Her dog was found shortly after, along with her phone — still connected to a work conference call — on a bench on a steep river bank.
Police said earlier that they believed the 45-year-old had gone to the river and that her disappearance was not suspicious.
The body was found about a mile from where it was last seen in the hamlet of St Michael’s in Wyre. It is understood that two people who were walking their dogs near the river spotted the body and alerted the police.
The fact that the body — which has never been officially identified as Nicola Poli — was found less than a mile from where she disappeared raises a lot of questions. Specifically, why did it take three weeks?
People will now wonder if the search was handled properly, which comes on top of the great focus placed on the manner in which Lancashire Police conducted this investigation.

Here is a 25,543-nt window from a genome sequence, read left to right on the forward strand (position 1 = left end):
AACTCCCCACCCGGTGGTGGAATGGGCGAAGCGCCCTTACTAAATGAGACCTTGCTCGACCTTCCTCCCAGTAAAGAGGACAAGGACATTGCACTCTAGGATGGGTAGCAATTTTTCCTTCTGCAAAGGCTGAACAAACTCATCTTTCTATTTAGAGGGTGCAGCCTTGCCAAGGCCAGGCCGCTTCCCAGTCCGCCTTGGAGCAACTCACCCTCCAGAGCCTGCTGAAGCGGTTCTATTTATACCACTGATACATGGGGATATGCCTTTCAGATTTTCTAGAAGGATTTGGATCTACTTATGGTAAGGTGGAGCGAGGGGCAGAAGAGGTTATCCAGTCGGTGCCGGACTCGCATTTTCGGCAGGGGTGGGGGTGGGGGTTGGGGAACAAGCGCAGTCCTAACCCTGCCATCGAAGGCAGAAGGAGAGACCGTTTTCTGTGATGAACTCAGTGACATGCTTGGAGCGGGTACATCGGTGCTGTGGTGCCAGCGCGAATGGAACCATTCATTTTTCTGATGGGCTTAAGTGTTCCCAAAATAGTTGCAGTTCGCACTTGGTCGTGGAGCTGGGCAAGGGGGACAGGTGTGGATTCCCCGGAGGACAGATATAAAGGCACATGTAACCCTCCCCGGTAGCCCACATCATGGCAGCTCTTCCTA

Since Mrs. Polly’s disappearance, the police said she was in the river. They seemed very confident about it from the start, despite some of the family’s misgivings about their guilt.
How is it then, after all these intense searches and the police saying her whereabouts, her body was likely so close? It should be noted that this river is not massive – it is a large stream in parts.
At the heart of this investigation is the question of how the police dealt with a woman’s disappearance – specifically the information they shared about her with the public and her ability to deal with a spotlight that suddenly arrived in Lancashire.
Peter Faulding, the independent search expert who was called in by the Polley family, had previously expressed doubts about the police theory that she had gone to that part of the river.
In a statement released via his company Specialist Group International, Folding defended his involvement after a three-day search using sonar technology failed to find a body.
Downstream, where the find was reported, the reeds were “not part of our purview” because the equipment his team used is not effective for vegetation, he said.